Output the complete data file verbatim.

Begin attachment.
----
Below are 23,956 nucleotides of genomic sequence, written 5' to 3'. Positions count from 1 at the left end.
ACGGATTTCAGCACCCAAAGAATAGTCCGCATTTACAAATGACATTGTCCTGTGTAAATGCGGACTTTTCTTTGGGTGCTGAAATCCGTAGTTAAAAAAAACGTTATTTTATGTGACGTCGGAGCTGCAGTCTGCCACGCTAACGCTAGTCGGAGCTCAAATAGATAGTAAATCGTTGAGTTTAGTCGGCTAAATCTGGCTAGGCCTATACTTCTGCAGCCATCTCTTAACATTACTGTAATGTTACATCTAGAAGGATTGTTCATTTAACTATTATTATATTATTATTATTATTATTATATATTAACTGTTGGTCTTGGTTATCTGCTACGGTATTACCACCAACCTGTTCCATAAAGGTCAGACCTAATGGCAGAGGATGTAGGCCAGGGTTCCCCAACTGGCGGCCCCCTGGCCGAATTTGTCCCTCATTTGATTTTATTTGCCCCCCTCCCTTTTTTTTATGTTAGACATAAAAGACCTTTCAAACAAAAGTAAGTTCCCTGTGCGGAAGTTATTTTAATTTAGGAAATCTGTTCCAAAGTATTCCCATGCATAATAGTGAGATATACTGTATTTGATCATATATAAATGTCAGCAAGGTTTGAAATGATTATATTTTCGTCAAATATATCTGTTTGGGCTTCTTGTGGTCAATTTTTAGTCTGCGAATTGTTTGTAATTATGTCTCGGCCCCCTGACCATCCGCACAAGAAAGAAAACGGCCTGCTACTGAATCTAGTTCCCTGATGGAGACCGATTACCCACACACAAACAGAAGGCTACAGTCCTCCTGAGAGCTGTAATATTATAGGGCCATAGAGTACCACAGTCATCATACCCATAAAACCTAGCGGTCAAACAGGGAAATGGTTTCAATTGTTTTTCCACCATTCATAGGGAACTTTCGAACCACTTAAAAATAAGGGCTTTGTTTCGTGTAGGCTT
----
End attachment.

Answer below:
Below are 23,956 nucleotides of genomic sequence, written 5' to 3'. Positions count from 1 at the left end.
ACGGATTTCAGCACCCAAAGAATAGTCCGCATTTACAAATGACATTGTCCTGTGTAAATGCGGACTTTTCTTTGGGTGCTGAAATCCGTAGTTAAAAAAAACGTTATTTTATGTGACGTCGGAGCTGCAGTCTGCCACGCTAACGCTAGTCGGAGCTCAAATAGATAGTAAATCGTTGAGTTTAGTCGGCTAAATCTGGCTAGGCCTATACTTCTGCAGCCATCTCTTAACATTACTGTAATGTTACATCTAGAAGGATTGTTCATTTAACTATTATTATATTATTATTATTATTATTATATATTAACTGTTGGTCTTGGTTATCTGCTACGGTATTACCACCAACCTGTTCCATAAAGGTCAGACCTAATGGCAGAGGATGTAGGCCAGGGTTCCCCAACTGGCGGCCCCCTGGCCGAATTTGTCCCTCATTTGATTTTATTTGCCCCCCTCCCTTTTTTTTATGTTAGACATAAAAGACCTTTCAAACAAAAGTAAGTTCCCTGTGCGGAAGTTATTTTAATTTAGGAAATCTGTTCCAAAGTATTCCCATGCATAATAGTGAGATATACTGTATTTGATCATATATAAATGTCAGCAAGGTTTGAAATGATTATATTTTCGTCAAATATATCTGTTTGGGCTTCTTGTGGTCAATTTTTAGTCTGCGAATTGTTTGTAATTATGTCTCGGCCCCCTGACCATCCGCACAAGAAAGAAAACGGCCTGCTACTGAATCTAGTTCCCTGATGGAGACCGATTACCCACACACAAACAGAAGGCTACAGTCCTCCTGAGAGCTGTAATATTATAGGGCCATAGAGTACCACAGTCATCATACCCATAAAACCTAGCGGTCAAACAGGGAAATGGTTTCAATTGTTTTTCCACCATTCATAGGGAACTTTCGAACCACTTAAAAATAAGGGCTTTGTTTCGTGTAGGCTT